GPL and the Mac App Store

Juan Manuel Palacios jmpp at macports.org
Thu Jan 13 16:15:43 UTC 2011


On Jan 13, 2011, at 2:54 AM, Colin Barrett wrote:

> I don't think Apple would approve such an app.
> 
> -Colin


	It most definitely wouldn't. I can't name the provision that restricts such behavior off the top of my head, because there are plenty of them ;) but I can easily tell you that actions like downloading extra executable code is one of the first and biggest no-no's of Apple's App Stores (iOS and Mac OS X). Same reason why it it's been pretty hard for 3rd party browsers to make it into the iPhone (other than duplicating Safari's "built-in functionality, they'd have to download & execute JavaScript code -- which can only, legally, be done by 3rd party apps through Apple's frameworks, i.e. WebKit's built-in JS engine), same reason why MacPorts will never make it into the Mac OS App Store (even more ironic, its development having been bootstrapped by Apple itself) and I'm sure we could spend the entire day here reminiscing many other similar examples.

	So I'd say such an approach is even worse than dead-on-arrival, just my 2 cents. Regards,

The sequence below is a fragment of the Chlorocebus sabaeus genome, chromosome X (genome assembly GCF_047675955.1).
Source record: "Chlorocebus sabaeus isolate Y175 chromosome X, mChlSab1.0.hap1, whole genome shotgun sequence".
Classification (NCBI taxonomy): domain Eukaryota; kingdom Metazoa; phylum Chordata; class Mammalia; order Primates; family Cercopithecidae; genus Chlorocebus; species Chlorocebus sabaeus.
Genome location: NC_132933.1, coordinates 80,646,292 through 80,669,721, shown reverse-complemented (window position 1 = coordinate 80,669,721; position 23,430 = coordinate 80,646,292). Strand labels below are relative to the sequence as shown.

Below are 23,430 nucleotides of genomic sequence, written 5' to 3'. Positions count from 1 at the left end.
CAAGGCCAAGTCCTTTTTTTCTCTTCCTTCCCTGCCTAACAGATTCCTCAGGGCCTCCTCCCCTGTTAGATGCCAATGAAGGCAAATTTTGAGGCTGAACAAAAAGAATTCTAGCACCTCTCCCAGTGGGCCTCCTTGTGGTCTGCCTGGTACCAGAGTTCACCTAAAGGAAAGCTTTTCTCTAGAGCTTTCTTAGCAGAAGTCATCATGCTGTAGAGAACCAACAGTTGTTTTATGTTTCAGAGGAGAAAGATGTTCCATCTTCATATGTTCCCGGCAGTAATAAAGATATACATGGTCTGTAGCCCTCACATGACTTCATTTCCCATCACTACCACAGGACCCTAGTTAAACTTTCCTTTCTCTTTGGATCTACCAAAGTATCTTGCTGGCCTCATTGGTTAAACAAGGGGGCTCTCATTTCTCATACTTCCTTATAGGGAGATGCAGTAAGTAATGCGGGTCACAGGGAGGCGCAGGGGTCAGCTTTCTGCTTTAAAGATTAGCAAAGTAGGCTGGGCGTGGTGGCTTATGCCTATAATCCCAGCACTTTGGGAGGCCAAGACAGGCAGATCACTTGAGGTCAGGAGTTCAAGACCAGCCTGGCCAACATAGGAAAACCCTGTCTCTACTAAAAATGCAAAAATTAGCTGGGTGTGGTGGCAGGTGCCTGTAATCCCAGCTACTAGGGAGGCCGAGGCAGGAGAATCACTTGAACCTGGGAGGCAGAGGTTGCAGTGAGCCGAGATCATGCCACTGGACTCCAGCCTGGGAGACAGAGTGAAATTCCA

- jmpp



> 
> On Jan 12, 2011, at 7:24 PM, Alan Humpherys wrote:
> 
>> Evan,
>> 
>> Thanks for taking the time to check this out.  I suspected that they would come to this conclusion.
>> 
>> It's sadly ironic that the GPL is getting in the way of distributing software for free.
>> 
>> I sincerely hope that some sort of accommodation can be made so that more GPL Open Source software can be freely distributed through these channels (iTunes/App Store).  Unfortunately, I don't see Apple changing their process... Since a given software title in their store can switch from free to paid on a daily basis,  they need to track free software the same way that they track paid software.....
>> 
>> My proposed solution
>> ==================
>> We put a free "Adium" app into the Mac App Store which is licensed using the BSD (or similar license) which merely does the following
>> 
>> - Downloads a copy of the "real" adium from CacheFly
>> - Makes it so subsequent launches of the AppStore provided Application launch the downloaded Adium binaries
>> 
>> This gives us the visibility of being available on the App store - and builds our customer base - yet preserves the spirit of the GPL distribution rules.  The filesystem restrictions on iOS wouldn't allow this for an iPhone version, but such a thing is definitely possible on MacOS.
>> 
>> - Alan
> 
> 





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